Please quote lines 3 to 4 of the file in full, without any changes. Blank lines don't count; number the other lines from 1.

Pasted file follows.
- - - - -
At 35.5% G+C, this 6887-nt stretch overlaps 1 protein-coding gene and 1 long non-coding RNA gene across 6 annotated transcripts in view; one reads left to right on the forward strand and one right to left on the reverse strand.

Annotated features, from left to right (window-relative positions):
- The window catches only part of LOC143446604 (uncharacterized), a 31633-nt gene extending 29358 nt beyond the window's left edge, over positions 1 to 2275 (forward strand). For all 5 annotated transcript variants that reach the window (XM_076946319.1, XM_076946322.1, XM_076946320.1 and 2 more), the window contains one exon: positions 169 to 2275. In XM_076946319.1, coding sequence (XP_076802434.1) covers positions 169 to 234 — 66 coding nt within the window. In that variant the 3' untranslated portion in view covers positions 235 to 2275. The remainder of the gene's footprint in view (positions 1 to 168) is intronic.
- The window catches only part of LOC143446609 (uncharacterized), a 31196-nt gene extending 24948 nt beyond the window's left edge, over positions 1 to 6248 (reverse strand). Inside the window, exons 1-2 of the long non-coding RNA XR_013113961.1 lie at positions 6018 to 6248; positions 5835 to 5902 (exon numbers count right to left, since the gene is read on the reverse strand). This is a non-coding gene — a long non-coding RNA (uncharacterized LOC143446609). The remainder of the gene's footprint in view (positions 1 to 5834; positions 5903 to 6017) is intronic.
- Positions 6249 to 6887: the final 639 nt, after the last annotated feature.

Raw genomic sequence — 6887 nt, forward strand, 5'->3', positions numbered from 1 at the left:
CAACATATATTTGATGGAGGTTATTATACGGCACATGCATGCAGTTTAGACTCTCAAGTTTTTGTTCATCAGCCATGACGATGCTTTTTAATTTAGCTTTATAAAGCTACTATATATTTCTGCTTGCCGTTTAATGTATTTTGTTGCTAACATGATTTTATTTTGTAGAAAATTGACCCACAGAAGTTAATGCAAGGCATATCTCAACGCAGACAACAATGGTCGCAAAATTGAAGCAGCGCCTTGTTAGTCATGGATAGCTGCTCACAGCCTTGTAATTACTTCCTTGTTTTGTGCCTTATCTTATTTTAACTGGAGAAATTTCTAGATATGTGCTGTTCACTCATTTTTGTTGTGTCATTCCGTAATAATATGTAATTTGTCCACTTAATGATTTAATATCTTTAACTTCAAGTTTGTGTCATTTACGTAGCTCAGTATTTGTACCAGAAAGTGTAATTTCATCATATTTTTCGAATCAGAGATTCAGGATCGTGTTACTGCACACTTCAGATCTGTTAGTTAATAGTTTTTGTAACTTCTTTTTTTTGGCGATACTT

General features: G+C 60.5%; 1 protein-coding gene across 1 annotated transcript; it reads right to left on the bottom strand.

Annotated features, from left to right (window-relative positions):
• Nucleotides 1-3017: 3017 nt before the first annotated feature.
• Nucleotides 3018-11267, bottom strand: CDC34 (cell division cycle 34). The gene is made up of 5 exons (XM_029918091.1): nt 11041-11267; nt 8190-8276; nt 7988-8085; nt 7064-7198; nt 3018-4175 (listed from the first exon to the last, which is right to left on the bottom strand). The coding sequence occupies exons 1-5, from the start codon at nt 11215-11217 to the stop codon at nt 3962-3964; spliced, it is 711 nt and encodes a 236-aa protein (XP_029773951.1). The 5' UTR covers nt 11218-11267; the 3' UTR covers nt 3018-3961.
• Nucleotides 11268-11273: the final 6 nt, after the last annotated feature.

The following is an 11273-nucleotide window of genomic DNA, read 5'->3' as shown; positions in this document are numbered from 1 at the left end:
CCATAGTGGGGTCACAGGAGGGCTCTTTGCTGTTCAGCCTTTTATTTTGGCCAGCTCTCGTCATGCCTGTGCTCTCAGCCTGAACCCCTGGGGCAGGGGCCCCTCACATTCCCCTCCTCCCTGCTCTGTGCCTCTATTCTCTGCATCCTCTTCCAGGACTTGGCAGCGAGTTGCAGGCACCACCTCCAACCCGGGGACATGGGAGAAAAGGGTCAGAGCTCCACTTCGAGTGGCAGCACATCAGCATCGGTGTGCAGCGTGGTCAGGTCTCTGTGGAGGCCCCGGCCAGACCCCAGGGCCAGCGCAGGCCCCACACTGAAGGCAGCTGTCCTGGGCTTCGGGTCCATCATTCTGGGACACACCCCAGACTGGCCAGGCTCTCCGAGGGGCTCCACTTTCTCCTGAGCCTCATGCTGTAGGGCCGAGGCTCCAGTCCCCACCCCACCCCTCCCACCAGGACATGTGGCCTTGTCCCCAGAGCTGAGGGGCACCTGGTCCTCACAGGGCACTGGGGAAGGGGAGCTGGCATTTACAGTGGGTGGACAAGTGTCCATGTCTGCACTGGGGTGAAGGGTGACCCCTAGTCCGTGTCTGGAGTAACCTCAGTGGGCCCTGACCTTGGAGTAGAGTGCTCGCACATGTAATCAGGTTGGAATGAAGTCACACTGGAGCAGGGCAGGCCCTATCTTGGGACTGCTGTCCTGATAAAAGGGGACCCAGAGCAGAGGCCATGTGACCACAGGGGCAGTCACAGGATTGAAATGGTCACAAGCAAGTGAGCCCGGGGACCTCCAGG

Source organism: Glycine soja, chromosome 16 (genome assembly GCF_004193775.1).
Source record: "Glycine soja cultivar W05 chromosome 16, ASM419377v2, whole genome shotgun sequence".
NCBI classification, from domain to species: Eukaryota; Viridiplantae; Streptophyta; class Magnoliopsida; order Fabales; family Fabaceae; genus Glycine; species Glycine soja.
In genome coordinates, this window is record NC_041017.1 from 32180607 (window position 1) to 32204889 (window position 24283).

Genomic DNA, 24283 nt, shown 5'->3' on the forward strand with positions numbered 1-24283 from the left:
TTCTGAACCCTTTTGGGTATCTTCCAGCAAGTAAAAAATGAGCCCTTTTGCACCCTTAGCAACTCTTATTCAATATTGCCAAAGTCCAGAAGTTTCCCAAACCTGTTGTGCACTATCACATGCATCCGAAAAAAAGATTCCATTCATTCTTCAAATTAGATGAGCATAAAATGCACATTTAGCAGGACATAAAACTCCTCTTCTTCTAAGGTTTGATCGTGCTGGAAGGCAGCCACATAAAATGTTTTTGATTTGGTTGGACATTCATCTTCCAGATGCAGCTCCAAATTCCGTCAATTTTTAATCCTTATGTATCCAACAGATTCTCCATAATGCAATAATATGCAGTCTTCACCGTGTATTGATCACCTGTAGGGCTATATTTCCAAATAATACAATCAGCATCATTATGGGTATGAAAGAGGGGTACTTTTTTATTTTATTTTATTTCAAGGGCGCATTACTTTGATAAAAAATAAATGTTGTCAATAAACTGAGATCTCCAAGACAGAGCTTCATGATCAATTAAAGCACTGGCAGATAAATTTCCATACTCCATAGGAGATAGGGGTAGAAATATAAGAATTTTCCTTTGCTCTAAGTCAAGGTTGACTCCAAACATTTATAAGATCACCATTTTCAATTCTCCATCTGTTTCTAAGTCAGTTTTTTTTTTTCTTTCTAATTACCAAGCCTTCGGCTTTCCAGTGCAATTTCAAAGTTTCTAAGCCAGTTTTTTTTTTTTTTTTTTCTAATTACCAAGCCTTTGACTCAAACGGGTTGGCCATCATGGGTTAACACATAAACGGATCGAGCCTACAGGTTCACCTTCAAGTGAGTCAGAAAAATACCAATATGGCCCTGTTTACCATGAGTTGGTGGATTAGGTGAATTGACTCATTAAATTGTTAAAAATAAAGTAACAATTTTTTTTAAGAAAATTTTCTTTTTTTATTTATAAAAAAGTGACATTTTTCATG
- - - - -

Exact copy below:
- The window catches only part of LOC143446604 (uncharacterized), a 31633-nt gene extending 29358 nt beyond the window's left edge, over positions 1 to 2275 (forward strand). For all 5 annotated transcript variants that reach the window (XM_076946319.1, XM_076946322.1, XM_076946320.1 and 2 more), the window contains one exon: positions 169 to 2275. In XM_076946319.1, coding sequence (XP_076802434.1) covers positions 169 to 234 — 66 coding nt within the window. In that variant the 3' untranslated portion in view covers positions 235 to 2275. The remainder of the gene's footprint in view (positions 1 to 168) is intronic.
- The window catches only part of LOC143446609 (uncharacterized), a 31196-nt gene extending 24948 nt beyond the window's left edge, over positions 1 to 6248 (reverse strand). Inside the window, exons 1-2 of the long non-coding RNA XR_013113961.1 lie at positions 6018 to 6248; positions 5835 to 5902 (exon numbers count right to left, since the gene is read on the reverse strand). This is a non-coding gene — a long non-coding RNA (uncharacterized LOC143446609). The remainder of the gene's footprint in view (positions 1 to 5834; positions 5903 to 6017) is intronic.